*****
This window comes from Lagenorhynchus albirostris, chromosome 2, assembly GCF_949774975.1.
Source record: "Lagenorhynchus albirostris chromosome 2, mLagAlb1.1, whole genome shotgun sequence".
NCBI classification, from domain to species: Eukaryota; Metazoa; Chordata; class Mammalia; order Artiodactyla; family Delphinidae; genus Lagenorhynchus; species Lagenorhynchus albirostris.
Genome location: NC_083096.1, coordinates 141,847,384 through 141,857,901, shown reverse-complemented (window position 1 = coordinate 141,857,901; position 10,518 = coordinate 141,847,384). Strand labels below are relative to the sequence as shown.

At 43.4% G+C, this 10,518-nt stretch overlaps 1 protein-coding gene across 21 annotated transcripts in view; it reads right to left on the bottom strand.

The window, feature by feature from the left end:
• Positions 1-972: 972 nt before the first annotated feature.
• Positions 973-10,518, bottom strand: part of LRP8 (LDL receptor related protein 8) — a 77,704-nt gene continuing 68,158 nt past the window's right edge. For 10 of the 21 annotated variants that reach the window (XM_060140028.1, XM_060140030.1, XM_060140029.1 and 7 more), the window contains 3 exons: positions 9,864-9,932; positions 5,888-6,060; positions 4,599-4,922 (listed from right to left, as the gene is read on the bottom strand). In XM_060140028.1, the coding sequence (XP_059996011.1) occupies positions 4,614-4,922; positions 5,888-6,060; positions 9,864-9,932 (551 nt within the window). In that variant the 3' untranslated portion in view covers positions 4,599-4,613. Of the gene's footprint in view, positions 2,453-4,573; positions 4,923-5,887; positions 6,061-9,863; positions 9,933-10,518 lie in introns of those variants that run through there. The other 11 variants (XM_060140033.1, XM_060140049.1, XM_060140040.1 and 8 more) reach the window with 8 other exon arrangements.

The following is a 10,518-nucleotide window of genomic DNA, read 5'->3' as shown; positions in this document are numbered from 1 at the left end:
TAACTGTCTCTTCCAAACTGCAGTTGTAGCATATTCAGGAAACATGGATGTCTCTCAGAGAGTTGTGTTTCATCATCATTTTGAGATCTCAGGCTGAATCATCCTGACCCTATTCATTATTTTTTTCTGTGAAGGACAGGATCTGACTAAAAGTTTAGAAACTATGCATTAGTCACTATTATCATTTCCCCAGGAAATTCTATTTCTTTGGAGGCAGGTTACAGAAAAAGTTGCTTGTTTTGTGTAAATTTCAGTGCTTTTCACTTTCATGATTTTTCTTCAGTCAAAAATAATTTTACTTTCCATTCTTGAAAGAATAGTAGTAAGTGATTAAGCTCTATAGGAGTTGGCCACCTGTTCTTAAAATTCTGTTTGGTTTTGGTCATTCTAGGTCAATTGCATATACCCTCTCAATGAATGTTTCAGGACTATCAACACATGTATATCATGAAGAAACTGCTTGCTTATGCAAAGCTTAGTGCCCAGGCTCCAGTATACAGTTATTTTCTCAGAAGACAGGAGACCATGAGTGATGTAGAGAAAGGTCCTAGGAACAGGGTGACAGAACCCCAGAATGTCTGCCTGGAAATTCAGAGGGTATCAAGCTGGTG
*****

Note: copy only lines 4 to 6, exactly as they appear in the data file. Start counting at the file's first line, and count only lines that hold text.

Genome location: NC_083096.1, coordinates 141,847,384 through 141,857,901, shown reverse-complemented (window position 1 = coordinate 141,857,901; position 10,518 = coordinate 141,847,384). Strand labels below are relative to the sequence as shown.

At 43.4% G+C, this 10,518-nt stretch overlaps 1 protein-coding gene across 21 annotated transcripts in view; it reads right to left on the bottom strand.

The window, feature by feature from the left end: